Effect of parent training vs parent education on behavioral problems in children with autism spectrum disorder: a randomized clinical trial
Bearss K, Johnson C, Smith T, Lecavalier L, Swiezy N, Aman M, McAdam DB, Butter E, Stillitano C, Minshawi N, Sukhodolsky DG, Mruzek DW, Turner K, Neal T, Hallett V, Mulick JA, Green B, Handen B, Deng Y, Dziura J, Scahill L. JAMA. 2015 Apr 21;313(15):1524-33. [PMID: 25898050]
Children with autism often exhibit disruptive behavior (e.g. tantrums, aggression, self-injury), which can interfere with the children’s daily functioning, while also posing a challenge for parents and caregivers. Although parent training is an intervention that shows promise for treating these behaviors, a large-scale clinical trial approach had not previously been undertaken to evaluate parent training for the treatment of children with ASD. In this study, the researchers designed the first large-scale randomized trial to assess the efficacy of parent training compared with a parent education-based intervention to address disruptive behavioral problems in children with ASD. Parent training intervention provides parents with specific strategies for managing disruptive behavior, while parent education provides parents with information about autism, but does not include behavior management strategies. Six research centers participated in the study; 180 children aged 3 to 7 years with ASD and disruptive behaviors were selected in a screening process and randomly assigned to the parental training versus parental education intervention groups.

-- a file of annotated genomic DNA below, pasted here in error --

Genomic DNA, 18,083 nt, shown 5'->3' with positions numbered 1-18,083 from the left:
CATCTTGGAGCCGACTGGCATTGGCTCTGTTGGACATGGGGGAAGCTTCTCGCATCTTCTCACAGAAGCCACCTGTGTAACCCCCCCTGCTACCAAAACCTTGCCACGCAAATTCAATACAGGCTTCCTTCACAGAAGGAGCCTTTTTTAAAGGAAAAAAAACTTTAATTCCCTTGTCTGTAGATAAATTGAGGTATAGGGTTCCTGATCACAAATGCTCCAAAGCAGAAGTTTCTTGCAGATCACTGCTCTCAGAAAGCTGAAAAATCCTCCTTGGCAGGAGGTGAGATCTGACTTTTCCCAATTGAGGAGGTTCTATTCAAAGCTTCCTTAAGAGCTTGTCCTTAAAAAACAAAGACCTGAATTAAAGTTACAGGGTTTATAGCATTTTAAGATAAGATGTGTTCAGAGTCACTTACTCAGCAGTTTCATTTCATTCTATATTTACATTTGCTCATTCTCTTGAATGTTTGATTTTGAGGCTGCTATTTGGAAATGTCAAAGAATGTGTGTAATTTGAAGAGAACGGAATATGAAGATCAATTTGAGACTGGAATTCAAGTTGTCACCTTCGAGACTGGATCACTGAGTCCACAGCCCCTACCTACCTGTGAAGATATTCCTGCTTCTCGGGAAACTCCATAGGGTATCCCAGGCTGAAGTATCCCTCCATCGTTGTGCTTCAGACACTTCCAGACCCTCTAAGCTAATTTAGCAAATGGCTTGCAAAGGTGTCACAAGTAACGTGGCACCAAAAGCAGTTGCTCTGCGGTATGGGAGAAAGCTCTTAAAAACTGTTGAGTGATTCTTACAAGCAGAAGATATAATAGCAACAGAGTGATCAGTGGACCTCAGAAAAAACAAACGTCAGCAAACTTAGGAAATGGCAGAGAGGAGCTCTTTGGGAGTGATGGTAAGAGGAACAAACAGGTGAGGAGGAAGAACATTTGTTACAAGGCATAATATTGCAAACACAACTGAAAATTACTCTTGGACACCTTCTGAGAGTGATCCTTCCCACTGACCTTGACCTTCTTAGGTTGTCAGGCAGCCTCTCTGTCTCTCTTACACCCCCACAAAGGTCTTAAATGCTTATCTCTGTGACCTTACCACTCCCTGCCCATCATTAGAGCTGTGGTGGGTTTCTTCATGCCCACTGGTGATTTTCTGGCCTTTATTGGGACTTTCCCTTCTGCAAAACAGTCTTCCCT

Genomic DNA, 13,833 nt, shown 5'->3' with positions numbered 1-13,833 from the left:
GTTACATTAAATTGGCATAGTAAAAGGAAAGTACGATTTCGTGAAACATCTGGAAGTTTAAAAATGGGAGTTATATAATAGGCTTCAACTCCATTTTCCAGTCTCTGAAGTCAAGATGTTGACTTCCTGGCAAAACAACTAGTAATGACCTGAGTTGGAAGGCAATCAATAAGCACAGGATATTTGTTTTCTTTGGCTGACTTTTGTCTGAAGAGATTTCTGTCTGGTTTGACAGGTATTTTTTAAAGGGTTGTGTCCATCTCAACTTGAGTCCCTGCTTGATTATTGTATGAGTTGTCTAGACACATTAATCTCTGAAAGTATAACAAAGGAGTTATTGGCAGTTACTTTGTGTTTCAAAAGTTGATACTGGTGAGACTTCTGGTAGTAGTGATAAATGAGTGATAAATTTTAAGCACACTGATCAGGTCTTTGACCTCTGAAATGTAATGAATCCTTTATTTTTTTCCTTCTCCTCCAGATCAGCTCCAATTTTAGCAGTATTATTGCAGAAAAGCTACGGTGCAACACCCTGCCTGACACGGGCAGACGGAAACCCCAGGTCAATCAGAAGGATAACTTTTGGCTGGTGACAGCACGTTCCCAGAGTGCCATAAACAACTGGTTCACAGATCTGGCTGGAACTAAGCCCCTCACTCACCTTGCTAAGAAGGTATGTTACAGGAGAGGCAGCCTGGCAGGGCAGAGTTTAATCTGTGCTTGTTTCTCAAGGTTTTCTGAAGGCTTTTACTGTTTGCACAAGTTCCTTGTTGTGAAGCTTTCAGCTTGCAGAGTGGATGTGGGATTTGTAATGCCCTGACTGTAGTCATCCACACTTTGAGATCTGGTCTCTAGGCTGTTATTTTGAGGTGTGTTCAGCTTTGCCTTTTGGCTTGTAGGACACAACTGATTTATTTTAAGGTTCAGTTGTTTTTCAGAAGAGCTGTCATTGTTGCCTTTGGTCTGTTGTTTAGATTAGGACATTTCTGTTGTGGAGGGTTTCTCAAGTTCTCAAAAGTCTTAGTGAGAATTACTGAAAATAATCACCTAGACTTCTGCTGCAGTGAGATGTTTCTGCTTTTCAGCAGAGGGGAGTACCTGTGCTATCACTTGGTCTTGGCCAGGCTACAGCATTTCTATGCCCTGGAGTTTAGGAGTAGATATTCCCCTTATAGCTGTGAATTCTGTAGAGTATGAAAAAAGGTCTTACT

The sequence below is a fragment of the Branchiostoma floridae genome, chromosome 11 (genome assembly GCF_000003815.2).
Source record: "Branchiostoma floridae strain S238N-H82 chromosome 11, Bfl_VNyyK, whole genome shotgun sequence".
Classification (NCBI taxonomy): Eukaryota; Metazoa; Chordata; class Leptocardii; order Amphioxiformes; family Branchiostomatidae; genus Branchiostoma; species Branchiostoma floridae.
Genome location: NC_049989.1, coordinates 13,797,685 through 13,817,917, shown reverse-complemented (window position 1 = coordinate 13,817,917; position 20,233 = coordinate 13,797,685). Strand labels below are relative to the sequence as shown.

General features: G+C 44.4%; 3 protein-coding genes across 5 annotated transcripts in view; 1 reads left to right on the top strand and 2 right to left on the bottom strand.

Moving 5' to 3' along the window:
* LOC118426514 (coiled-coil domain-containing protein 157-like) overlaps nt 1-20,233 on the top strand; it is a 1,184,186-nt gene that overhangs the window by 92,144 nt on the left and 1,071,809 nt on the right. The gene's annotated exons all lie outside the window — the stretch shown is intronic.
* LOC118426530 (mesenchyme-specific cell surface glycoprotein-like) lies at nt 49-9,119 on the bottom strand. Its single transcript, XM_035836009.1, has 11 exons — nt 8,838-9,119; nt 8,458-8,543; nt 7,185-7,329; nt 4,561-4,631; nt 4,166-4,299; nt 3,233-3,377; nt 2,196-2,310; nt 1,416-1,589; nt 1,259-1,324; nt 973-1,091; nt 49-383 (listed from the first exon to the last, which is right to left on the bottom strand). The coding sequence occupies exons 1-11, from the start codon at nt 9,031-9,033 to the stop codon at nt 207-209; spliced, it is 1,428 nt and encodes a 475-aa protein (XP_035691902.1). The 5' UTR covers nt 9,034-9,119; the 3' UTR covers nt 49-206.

Parental training (done individually) and education were carried out over 24 weeks through center and home visits, as well as through telephone conferences for parent training. At various times during the 24 weeks and for another 24 weeks afterwards, parents rated their child’s disruptive behavior and noncompliance using specific scales and questionnaires. In addition, clinicians unaware of the group category of each child also rated the children’s behaviors to assess the outcomes. While both treatments led to improvements in disruptive behavior as measured by both parent-reported outcomes and blinded clinician ratings, the analyses showed that parent training produced better outcomes than parent education. The difference in improvements between the two groups did not meet the level of clinical significance that the research team had anticipated, but the authors still consider the difference noteworthy. Prior to conducting the study, the researchers had expected parent training to be much more effective than parent education; they suggest that the smaller-than-expected difference observed in this study may be due to a higher-than-predicted level of improvement produced by parent education. Future analyses are required to examine and identify which child and family characteristics may predict success with either the parent training or the parent education approaches. Another factor that may be useful to investigate in the future is the cost effectiveness of each type of intervention. In addition, because the researchers involved in this study were well trained and because there was a low dropout rate among study participants, the authors propose that further study is also needed to evaluate results of these interventions in settings with less-skilled clinicians and/or lower levels of parental cooperation.